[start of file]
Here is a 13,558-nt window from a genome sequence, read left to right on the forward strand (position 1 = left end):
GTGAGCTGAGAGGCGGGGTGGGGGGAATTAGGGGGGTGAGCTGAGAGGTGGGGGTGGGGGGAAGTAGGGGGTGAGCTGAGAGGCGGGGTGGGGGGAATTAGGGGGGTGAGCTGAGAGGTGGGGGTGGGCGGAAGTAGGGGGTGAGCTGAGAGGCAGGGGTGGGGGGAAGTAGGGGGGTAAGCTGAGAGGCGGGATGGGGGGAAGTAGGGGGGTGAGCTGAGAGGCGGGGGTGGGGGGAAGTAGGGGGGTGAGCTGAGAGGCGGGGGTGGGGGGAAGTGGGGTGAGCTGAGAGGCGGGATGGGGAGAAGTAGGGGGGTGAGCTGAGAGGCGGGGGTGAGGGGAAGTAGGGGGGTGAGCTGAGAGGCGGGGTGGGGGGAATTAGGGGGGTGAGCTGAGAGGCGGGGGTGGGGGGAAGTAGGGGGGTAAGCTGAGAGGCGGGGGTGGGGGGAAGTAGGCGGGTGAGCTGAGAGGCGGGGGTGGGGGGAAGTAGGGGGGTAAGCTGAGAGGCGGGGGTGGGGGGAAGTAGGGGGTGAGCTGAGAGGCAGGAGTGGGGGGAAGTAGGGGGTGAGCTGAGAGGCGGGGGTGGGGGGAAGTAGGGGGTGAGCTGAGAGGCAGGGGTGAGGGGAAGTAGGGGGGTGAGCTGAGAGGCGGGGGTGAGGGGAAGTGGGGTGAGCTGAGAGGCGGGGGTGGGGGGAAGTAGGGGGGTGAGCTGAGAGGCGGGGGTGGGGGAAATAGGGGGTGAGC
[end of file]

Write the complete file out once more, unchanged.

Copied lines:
Here is a 13,558-nt window from a genome sequence, read left to right on the forward strand (position 1 = left end):
GTGAGCTGAGAGGCGGGGTGGGGGGAATTAGGGGGGTGAGCTGAGAGGTGGGGGTGGGGGGAAGTAGGGGGTGAGCTGAGAGGCGGGGTGGGGGGAATTAGGGGGGTGAGCTGAGAGGTGGGGGTGGGCGGAAGTAGGGGGTGAGCTGAGAGGCAGGGGTGGGGGGAAGTAGGGGGGTAAGCTGAGAGGCGGGATGGGGGGAAGTAGGGGGGTGAGCTGAGAGGCGGGGGTGGGGGGAAGTAGGGGGGTGAGCTGAGAGGCGGGGGTGGGGGGAAGTGGGGTGAGCTGAGAGGCGGGATGGGGAGAAGTAGGGGGGTGAGCTGAGAGGCGGGGGTGAGGGGAAGTAGGGGGGTGAGCTGAGAGGCGGGGTGGGGGGAATTAGGGGGGTGAGCTGAGAGGCGGGGGTGGGGGGAAGTAGGGGGGTAAGCTGAGAGGCGGGGGTGGGGGGAAGTAGGCGGGTGAGCTGAGAGGCGGGGGTGGGGGGAAGTAGGGGGGTAAGCTGAGAGGCGGGGGTGGGGGGAAGTAGGGGGTGAGCTGAGAGGCAGGAGTGGGGGGAAGTAGGGGGTGAGCTGAGAGGCGGGGGTGGGGGGAAGTAGGGGGTGAGCTGAGAGGCAGGGGTGAGGGGAAGTAGGGGGGTGAGCTGAGAGGCGGGGGTGAGGGGAAGTGGGGTGAGCTGAGAGGCGGGGGTGGGGGGAAGTAGGGGGGTGAGCTGAGAGGCGGGGGTGGGGGAAATAGGGGGTGAGC